4. I especially like your third point about asking questions to those involved. I think it’s so important to establish the environment where workers feel comfortable sharing input. Working to build this atmosphere BEFORE you need it will pay dividends later on.

  5. Our pastor had an interesting analogy for this when he asked how many people salt their food before they taste it. If you haven’t tasted it first you may have just ruined a perfectly good meal. He was refering to recruiting new members to the church, recommending listening to the needs of the person before trying to ‘recruit’ the person based on our beliefs and needs. The lesson certainly applies here too.

    1. I knew an executive that would take a potential new hire out to dinner at an upscale restaurant. If they salted the food before they tasted it, he wouldn’t hire them.

  6. What a great post. Many leaders do this a lot and this drives me crazy. I can’t tell you how many times I’ve been on the receiving end of this. It’s taught me not to do this when something goes wrong.

  7. It happens to the best of leaders. I’m tempted to tell a Dave story, but I won’t. I think it’s when there is a pattern of this behavior that you need to worry. Sadly, both employers and employees might have a hard time spotting this pattern before they start working together. Especially if they don’t do their due diligence before offering or accepting a job.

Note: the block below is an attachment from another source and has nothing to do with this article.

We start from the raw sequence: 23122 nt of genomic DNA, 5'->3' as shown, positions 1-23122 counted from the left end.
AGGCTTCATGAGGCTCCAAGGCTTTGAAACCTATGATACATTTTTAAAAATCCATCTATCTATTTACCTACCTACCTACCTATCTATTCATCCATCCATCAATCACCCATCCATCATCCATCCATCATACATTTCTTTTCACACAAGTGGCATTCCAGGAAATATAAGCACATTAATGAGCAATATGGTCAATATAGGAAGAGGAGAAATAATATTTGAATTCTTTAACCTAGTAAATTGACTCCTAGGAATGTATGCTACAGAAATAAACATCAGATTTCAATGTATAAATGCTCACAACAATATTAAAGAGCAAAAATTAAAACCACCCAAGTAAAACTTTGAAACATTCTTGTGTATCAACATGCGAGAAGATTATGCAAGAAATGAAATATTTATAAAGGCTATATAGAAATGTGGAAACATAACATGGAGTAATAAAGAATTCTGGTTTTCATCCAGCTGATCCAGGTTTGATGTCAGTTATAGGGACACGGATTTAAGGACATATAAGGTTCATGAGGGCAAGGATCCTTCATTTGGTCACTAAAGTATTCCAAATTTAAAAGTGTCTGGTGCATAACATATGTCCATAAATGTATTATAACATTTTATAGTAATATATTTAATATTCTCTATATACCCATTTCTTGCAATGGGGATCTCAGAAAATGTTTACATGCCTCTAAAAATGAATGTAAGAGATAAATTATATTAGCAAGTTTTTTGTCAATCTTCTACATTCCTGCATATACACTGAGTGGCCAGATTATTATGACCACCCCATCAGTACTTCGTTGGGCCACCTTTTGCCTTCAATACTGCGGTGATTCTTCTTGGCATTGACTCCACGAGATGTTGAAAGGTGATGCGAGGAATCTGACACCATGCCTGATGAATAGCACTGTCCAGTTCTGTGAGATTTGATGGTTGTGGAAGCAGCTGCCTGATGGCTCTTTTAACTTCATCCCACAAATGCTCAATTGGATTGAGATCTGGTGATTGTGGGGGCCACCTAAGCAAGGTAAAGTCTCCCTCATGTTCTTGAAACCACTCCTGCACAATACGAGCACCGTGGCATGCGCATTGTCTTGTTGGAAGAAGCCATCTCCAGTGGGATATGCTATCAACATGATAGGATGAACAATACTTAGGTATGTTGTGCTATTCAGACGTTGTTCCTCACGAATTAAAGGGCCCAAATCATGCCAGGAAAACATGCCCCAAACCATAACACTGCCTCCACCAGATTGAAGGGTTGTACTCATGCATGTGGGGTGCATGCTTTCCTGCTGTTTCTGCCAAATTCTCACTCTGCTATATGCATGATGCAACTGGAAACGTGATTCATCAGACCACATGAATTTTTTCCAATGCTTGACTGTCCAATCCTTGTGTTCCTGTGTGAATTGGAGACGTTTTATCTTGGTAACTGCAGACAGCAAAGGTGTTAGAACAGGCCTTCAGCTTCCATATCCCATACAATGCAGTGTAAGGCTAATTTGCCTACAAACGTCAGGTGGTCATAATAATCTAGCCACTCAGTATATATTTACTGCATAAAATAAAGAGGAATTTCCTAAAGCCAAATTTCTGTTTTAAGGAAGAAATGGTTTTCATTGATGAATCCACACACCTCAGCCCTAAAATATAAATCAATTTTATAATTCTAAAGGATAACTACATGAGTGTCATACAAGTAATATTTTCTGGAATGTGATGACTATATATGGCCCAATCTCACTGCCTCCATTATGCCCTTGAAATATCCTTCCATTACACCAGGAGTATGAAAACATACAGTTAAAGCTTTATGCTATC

8. I have been on the receiving end of this, and when confronted with it, i try to be very diplomatic about the whole thing, and do my best to correct the situation but at that point, sorry i have lost all respect for the individual as a leader.

    Unfortunantely it does affect how i’ll deal with him/her in future, and hard as i try my impressions of them will always be colored by that encounter, unless they do something, really special to prove me otherwise. If they repeat it, all bets are off:) It’s a work in progress, but how do you deal with this kind of situations if you are on the receiving end?.

  9. Great post, Chris. One of the leaders in my company recently explained The Ladder of Inferences to me. It comes from Peter Senge’s book “The Fifth Discipline – Fieldbook”, and explains how we adopt beliefs based on conclusions which are inferred from what we observe, plus our past experience.

    We then take action based on those conclusions and assumptions, and further we seek evidence to support those conclusions and assumptions going forward.

    Sadly, oftentimes we find that the conclusions we arrived at aren’t based on solid footing.

    I thought you might find The Ladder of Inferences an interesting subject for a follow-up post.

  10. I think the idea of a person coming to the wrong conclusion without all the information applies to everyone–not just leaders. So my guess is that everyone has been “guilty” at one time or another 🙂
    The times I have jumped to the wrong conclusions, I tell the person what I thought was meant and then apologize.

  11. I have done this so much as a manger or boss in the past that crow became my most popular meal. As we see our faults we must admit them to those we attacked wrongly. It was all those times of apologizing that implemented my desire to grow as a leader and not remain a boss or manager.

    I think the key to repairing those actions is for the leader to take full responsibility for his or her actions. If we can be accountable for our mistakes then there is hope for us.

    In my personal discovery journey it was my discovery that the reason I reacted that way was out of my own insecurity! Now I realize that I must focus on who I am and how to continue growing in order to remain secure in myself so I can hear the needs of others. Only secure people can ask questions because they are not afraid their name will come up. Just my thought!